Considering the Whole-Life Tariff

Channel 4’s recent ‘Lifers’ documentary has bought the issue of whole-life tariffs to the forefront of people’s minds.  To the more conservative members of society, this sentencing option gives judges the power to permanently lock up some of the most dangerous people (at least, those who have committed the most heinous crimes).  However, to those with a more liberal outlook, these sentences completely undermine a fundamental human condition – change – and present additional problems for those working within the prison service.  Here, I discuss some of the issues relating to whole-life prison sentences.

As at December 2011 – when this post was originally written – there were 36 people (35 males, 1 female) incarcerated within the UK prison system on whole-life tariffs.  These people will never be released from prison after the violence that they have inflicted on others – no matter how they develop whilst ‘on the inside’.  For me this raises some serious concerns.  My view of prisons is that they are fundamentally places for reformation and rehabilitation.  My previous posts indicate that only the most dangerous criminals should be housed in prisons (a theory supported by the risk-need-responsivity model of offender rehabilitation) – only this way can you focus on doing intensive therapeutic work without passing on “tricks of the trade” to lesser criminals , such as those with acquisitive or public order offences.Politically, it’s wise for the Government to continue the trend of increasing the number of prisoners serving whole-life sentences.  This satisfies a certain Lombrosian culture that seems to fester in the vast majority of criminal justice rhetoric in the UK, and the concept of whole-life sentences seems to support this ideology by suggesting that some violent offenders are beyond help.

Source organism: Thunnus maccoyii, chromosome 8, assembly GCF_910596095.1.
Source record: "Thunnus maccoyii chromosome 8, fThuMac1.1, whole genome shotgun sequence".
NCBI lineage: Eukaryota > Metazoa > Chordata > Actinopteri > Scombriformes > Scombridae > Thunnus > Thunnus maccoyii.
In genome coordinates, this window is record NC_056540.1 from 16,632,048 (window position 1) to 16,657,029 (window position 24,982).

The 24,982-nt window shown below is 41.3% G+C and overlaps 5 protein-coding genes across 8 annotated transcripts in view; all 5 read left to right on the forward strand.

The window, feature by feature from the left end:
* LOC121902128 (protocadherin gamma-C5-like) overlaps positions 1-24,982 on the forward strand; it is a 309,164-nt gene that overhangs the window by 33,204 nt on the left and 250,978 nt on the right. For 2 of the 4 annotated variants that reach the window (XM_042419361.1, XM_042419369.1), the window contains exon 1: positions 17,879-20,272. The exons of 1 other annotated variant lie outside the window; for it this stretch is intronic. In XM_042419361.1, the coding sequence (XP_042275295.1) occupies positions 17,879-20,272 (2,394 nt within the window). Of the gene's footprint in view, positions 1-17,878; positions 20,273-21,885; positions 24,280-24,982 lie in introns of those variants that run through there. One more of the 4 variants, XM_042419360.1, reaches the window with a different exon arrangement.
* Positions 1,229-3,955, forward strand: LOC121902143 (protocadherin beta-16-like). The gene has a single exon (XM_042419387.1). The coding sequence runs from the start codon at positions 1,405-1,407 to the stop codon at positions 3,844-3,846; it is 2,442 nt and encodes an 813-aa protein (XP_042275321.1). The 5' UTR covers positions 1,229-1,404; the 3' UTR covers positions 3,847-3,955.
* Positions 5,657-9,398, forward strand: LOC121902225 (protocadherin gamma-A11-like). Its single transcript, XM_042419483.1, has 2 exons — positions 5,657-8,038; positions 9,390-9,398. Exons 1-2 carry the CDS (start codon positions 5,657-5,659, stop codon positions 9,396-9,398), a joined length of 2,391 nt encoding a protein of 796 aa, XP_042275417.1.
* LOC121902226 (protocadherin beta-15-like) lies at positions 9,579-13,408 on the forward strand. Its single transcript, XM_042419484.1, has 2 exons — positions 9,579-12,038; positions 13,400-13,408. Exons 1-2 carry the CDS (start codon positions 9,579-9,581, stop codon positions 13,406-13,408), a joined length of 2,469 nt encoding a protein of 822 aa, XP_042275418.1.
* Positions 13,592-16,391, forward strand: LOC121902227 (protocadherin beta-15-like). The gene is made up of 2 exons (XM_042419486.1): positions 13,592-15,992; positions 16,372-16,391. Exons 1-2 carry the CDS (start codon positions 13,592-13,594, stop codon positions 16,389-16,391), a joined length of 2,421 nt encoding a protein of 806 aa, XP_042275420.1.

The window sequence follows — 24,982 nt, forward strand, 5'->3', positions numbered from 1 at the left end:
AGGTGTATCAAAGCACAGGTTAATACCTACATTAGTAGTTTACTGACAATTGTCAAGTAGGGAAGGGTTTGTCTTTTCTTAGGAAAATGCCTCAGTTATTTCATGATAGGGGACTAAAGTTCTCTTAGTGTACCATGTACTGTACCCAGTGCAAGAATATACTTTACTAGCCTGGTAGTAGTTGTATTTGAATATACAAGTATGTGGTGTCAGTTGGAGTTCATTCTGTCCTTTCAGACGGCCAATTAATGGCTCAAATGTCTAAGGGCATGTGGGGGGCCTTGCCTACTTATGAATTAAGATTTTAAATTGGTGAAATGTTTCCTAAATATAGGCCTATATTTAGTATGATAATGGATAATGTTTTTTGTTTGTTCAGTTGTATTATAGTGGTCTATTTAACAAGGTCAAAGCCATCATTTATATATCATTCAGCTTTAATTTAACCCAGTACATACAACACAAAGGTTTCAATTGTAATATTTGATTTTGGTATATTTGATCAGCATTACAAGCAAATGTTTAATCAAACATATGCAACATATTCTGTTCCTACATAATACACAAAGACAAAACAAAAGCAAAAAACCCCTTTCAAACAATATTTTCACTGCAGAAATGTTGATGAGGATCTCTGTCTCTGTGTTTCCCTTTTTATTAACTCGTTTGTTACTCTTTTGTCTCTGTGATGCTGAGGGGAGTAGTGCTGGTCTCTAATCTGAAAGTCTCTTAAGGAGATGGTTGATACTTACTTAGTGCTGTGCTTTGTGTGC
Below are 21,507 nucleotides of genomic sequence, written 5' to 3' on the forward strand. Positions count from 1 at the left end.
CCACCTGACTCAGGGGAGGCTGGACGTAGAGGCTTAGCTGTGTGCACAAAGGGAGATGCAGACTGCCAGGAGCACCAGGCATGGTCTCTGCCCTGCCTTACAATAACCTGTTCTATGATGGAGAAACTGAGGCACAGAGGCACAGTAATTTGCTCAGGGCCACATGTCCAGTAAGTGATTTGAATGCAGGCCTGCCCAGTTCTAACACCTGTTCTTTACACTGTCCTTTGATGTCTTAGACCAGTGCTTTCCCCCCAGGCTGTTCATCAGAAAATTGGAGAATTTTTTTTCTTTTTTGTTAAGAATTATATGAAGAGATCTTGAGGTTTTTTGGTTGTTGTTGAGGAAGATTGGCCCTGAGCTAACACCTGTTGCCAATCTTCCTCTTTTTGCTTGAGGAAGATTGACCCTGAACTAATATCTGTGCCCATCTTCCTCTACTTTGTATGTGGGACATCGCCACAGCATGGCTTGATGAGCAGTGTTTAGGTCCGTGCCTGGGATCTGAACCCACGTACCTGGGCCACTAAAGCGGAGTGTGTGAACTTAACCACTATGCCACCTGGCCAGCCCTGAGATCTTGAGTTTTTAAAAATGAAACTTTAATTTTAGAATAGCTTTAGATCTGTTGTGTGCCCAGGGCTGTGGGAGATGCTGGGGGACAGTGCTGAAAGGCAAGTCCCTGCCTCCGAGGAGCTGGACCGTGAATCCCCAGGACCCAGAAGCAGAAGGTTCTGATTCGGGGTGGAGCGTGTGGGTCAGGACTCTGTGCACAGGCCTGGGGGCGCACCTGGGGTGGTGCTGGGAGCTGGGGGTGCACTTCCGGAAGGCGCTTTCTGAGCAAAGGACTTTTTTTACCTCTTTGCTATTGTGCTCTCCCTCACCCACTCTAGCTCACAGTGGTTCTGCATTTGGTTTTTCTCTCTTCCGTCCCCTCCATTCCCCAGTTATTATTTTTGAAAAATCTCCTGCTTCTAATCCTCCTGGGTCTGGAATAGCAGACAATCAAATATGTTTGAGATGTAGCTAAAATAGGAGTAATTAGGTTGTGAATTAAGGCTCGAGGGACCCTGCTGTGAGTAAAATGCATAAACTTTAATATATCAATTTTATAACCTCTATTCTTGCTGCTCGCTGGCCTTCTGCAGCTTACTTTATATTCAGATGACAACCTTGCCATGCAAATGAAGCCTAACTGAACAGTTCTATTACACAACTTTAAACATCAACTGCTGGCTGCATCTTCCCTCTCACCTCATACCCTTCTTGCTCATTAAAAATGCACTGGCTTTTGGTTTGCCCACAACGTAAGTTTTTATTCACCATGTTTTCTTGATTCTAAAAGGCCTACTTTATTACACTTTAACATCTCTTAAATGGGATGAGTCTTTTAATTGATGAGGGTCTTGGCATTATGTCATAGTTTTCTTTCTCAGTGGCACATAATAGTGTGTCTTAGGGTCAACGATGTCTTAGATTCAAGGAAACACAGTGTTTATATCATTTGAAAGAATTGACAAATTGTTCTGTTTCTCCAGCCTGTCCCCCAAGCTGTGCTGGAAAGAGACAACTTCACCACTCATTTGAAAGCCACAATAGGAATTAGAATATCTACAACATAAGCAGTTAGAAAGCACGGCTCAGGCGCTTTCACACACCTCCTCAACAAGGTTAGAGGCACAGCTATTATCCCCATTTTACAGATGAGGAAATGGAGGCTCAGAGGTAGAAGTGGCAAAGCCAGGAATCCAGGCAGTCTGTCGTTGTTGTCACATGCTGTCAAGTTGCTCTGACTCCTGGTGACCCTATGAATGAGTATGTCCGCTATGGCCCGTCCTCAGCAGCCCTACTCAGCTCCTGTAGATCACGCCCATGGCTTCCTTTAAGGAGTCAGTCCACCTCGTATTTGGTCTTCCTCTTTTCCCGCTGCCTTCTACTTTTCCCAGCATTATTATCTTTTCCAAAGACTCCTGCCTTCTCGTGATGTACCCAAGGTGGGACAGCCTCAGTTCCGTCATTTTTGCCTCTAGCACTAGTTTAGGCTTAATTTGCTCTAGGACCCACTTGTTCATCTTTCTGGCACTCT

Another important point to raise is that, if a prisoner knows there is no chance of release, what do they have to lose?  They may as well behave however they like, and, with few opportunities for rehabilitation (why waste money of offending behaviour programmes on those beyond help?), prisoners on whole-life sentences have the perfect excuse to take their frustrations out on other inmates, or indeed police officers.  The press would no doubt report these incidents as ‘proof’ that these “beasts” should be locked up for the rest of their days – but they actually contribute to these events.  How would they react if they had no hope?

From a philosophical standpoint, it could be argued that whole-life tariffs are in some ways worse than the death penalty.

Instead of ending a person’s life in a literal sense, you keep them locked up for the rest of their days, with no hope and no opportunities, slowly eroding the person’s sense of self-worth (if indeed they had much left after entering the prison system).  In addition, the death penalty makes more economic sense than does the whole-life tariff.  Assuming an average cost of keeping an inmate in prison of £35,000, and an entry age of 30, this could mean a lifetime cost of £1.75million to the taxpayer.  As stated previously – there are currently 36 such inmates in the prison system, and, with this sentencing option becoming increasingly popular, this cost is not sustainable.


For me, nobody should be condemned for life.  It makes no economic sense, it makes no moral sense, and it makes no sense in terms of safety in prisons.  Change is a fundamental aspect of being human, and writing somebody off in this way is tantamount to equating them to a lesser species.

I welcome your views on this subject.  I know that my opinions may not sit well with many on the popular/mainstream media, but open, honest, and evidence-based debate is the only way to make progress on this thorny issue.

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